KMC X9SL X10SL Review

Pro Reviews

Impressions
I started out testing the chain in the wintertime, so between the snow, the wet trails, the mud and the wet sandy dirt, the drivetrain usually got trashed pretty quickly. The chain just kept shifting with few issues, except for an occasional small ghost shift, which wasn’t bad considering the treatment and conditions it was dealing with.

Danger, Will Robinson

I was very impressed with the chain, and the initial riding impressions were very nice. The chain shifted smoothly and no matter how difficult and tortuous I was during hard technical pedaling, it shifted like a trooper. After a few rides, I pretty much forgot what I was riding, they just blended into my shifting patterns, rolling up and down the cogs and chainrings as they should. Although the chain has a small amount of lateral flex, it did just fine on the severe cross chain gearing angles (between the cogset and chainrings).

The gold chain looks very sweet with the hollow pins and small slots on the links, and you can really see the engineering that went into the SL chains. The gold is a titanium nitride coating. Its surface is supposed to be harder and smoother and less susceptible to dirt for a longer and more functional life than the regular chains. I will take their word on it, since it would be an extremely difficult test to correlate, for me, I liked the bling factor. However, it did seem to shift better than the normal silver (non titanium nitride coating), maybe I had too many Red Bulls?

Trivia: The precursor to Red Bull was the Thai drink called Krating Daeng (translation: “red water buffalo”).

Measured Specs (116 links):
X10Sl 247.7 grams
X9SL 264.6 grams

The package states it weighs 240 grams for the X10SL and 255 grams for the X10SL, so they seem to be a bit off in their specs. There have been lots of complaints on the weight weenie forum for misrepresenting their weight. Fanaticism! UPDATE: supposedly the new package is labeled as 265g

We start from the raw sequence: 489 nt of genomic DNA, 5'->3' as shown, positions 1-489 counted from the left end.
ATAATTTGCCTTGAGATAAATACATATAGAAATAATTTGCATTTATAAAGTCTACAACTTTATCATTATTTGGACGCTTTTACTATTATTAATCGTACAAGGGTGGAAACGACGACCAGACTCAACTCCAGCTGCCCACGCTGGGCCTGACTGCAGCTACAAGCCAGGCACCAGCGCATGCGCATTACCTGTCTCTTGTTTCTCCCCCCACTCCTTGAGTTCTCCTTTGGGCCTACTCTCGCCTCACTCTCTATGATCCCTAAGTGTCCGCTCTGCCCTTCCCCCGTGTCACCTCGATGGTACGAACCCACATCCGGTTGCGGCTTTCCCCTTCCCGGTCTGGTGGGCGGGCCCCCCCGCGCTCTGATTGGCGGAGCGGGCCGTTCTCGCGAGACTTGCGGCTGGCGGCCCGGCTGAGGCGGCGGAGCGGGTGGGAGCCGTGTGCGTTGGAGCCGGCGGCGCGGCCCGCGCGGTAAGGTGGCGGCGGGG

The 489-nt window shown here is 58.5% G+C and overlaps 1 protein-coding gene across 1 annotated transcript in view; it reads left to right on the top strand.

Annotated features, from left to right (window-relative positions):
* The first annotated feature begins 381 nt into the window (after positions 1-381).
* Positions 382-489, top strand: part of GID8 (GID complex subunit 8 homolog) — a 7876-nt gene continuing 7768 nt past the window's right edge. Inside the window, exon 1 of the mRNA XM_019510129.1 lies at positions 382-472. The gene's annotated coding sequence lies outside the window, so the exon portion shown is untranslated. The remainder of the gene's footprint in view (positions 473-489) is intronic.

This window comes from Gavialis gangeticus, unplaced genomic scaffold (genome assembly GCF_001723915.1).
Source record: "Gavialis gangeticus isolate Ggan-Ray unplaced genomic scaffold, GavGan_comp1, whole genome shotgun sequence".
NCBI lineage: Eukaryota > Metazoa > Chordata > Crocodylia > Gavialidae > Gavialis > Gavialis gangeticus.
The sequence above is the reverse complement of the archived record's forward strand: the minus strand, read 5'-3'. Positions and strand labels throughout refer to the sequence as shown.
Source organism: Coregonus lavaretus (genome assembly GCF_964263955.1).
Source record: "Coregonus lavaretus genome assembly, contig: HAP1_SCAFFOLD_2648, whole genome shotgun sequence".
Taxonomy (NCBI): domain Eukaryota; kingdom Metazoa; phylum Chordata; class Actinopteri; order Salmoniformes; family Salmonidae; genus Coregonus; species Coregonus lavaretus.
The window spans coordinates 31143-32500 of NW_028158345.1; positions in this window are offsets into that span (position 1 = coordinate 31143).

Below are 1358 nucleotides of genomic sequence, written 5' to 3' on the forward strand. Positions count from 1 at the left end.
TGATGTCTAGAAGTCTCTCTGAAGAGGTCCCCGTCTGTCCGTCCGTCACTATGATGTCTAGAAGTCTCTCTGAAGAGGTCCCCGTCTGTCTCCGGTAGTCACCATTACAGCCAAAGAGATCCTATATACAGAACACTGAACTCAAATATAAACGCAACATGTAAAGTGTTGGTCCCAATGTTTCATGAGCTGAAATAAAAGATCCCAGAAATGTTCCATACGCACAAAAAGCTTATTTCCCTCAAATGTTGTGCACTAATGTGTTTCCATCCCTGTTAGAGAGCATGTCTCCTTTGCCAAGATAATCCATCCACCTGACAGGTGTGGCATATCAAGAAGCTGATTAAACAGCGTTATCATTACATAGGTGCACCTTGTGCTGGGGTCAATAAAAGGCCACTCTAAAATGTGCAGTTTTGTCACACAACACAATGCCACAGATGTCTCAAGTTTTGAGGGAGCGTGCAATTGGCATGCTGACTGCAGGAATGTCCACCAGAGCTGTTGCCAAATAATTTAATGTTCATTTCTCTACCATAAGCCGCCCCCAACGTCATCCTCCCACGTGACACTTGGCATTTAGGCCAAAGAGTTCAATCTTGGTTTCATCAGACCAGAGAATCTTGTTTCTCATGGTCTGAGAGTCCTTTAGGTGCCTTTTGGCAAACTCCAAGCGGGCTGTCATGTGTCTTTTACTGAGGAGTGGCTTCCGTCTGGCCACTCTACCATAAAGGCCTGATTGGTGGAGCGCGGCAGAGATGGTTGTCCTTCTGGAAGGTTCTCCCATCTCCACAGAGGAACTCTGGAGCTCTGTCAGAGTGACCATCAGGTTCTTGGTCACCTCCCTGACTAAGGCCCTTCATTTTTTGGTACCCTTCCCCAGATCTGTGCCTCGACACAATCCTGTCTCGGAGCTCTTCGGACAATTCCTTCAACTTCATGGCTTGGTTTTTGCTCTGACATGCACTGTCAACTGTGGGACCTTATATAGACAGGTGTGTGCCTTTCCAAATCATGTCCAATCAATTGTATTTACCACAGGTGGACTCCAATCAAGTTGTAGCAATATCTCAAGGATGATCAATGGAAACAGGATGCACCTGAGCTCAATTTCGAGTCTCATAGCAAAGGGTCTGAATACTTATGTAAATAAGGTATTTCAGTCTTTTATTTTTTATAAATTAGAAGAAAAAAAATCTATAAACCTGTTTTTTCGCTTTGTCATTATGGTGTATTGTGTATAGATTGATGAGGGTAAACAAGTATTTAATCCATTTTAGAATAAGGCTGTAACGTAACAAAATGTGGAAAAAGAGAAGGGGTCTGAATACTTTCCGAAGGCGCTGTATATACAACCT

Technical Features
Careful examination of the chain itself shows some of the technical highlights that the SL chain is engineered with. To save weight, they cut small slots into the plates, and use hollow pins. For shifting performance, they use X-Bridge, in which the outer plate has been configured with specific angles for faster, quieter and smoother gear shifting.They also have StretchProof Treatment (misnomer) for the pins and plates to decrease the invasion of contaminants into the bearings, and therefore increasing durability in harsh environments. High alloy steel is used for the pins and plates, which aids in the reduction of chain elongation for increased chain life. And my favorite is the gold colored Ti-N (titanium nitride) coating, which gives rise to less friction, and lower maintenance, and more bling.

KMC SL Series Technical Specs
-Lightweight
-Hollow Pin
-Plate slots
-StretchProof Treatment: exceptional durability
-Outer Plate Chamfering: accurate steering
-Inner Plate Chamfering: expeditious articulating (say what!)
-Mushroomed Riveting: high pin power, inserted with 350 ksi
-Double X Bridge Shape Outer Plate: excellent gear shifting
-Noiseless Function: noise reduction